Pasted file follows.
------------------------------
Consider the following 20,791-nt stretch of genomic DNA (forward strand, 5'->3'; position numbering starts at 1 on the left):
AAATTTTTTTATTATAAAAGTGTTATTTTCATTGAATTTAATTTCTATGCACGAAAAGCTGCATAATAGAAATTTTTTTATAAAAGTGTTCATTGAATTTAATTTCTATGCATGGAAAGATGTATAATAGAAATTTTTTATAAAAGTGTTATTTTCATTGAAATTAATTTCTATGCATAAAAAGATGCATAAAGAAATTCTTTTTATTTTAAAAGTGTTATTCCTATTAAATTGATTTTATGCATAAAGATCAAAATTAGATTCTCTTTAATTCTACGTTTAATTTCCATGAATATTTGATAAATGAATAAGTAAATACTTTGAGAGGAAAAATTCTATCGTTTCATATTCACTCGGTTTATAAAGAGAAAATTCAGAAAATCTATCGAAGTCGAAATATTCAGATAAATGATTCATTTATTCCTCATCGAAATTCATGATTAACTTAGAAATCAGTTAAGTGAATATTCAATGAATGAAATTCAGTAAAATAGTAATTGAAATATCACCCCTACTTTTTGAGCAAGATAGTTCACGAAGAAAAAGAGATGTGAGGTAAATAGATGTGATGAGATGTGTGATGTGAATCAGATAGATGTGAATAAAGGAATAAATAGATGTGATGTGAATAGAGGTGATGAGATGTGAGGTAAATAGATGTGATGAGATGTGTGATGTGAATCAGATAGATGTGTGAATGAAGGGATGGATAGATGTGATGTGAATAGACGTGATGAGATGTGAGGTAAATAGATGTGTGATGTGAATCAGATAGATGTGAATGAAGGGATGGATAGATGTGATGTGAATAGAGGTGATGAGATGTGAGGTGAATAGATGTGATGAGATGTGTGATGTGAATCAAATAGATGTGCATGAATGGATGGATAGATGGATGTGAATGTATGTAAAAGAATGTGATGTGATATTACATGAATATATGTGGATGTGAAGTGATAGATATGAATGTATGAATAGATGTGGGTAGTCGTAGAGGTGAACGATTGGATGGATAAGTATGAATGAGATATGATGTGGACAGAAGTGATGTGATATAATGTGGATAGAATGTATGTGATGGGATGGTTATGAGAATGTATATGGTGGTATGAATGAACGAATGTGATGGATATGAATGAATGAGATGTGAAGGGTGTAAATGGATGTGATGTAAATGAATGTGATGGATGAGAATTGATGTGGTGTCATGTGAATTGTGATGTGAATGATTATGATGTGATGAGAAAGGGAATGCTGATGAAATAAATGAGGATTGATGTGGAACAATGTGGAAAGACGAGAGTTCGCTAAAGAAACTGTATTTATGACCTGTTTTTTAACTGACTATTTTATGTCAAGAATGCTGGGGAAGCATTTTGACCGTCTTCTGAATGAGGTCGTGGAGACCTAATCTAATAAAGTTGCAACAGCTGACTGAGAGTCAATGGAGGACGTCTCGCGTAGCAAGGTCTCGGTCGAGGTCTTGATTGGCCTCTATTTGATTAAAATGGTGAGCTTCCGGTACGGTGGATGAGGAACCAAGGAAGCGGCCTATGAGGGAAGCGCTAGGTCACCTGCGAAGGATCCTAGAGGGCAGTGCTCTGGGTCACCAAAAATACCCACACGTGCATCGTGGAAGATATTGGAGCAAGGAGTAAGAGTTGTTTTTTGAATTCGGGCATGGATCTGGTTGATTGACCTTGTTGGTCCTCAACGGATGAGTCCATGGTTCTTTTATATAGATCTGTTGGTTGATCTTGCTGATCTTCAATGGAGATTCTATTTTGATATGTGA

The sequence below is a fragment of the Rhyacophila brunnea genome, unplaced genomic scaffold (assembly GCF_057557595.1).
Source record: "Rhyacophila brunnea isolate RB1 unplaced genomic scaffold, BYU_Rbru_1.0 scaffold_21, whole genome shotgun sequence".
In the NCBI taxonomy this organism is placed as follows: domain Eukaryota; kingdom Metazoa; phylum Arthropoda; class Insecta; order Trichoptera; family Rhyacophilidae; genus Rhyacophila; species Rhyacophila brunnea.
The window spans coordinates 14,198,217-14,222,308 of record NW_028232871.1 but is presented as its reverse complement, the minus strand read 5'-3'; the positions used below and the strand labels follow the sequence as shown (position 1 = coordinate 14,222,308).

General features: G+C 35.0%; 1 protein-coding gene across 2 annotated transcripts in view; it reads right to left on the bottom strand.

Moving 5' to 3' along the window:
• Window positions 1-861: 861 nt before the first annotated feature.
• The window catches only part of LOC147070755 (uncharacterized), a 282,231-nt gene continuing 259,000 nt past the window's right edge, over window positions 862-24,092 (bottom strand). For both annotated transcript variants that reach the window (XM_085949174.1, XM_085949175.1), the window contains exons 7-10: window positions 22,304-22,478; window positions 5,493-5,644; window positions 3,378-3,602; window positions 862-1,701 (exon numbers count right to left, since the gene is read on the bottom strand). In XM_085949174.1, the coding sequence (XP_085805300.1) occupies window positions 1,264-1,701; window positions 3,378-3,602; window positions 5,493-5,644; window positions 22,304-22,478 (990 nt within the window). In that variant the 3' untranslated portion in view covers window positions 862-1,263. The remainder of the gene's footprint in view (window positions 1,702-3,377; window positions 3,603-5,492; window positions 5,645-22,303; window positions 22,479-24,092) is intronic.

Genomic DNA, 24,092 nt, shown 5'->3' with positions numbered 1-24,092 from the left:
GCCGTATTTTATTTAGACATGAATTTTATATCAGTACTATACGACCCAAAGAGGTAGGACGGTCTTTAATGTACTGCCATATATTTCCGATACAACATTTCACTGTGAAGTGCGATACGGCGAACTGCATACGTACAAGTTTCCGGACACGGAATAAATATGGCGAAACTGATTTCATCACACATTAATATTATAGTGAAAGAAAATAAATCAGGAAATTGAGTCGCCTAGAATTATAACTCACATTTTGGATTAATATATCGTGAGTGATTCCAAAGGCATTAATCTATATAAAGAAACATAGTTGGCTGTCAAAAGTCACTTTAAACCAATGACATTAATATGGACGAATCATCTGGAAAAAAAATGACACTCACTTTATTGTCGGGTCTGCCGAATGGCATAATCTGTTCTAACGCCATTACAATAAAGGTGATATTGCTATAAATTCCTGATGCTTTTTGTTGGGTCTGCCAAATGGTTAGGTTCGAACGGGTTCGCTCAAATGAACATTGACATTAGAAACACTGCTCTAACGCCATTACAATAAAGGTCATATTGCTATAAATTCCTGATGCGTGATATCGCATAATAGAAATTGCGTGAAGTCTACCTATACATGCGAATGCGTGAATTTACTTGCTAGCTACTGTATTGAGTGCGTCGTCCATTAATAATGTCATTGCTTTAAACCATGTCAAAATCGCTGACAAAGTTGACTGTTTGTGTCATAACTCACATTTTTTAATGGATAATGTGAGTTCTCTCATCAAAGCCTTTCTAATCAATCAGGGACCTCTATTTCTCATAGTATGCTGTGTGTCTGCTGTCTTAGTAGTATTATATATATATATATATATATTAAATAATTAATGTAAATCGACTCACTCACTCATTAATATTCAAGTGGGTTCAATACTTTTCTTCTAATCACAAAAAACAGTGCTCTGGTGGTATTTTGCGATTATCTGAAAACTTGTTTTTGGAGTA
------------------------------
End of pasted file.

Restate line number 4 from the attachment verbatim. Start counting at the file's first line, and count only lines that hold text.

Source record: "Rhyacophila brunnea isolate RB1 unplaced genomic scaffold, BYU_Rbru_1.0 scaffold_21, whole genome shotgun sequence".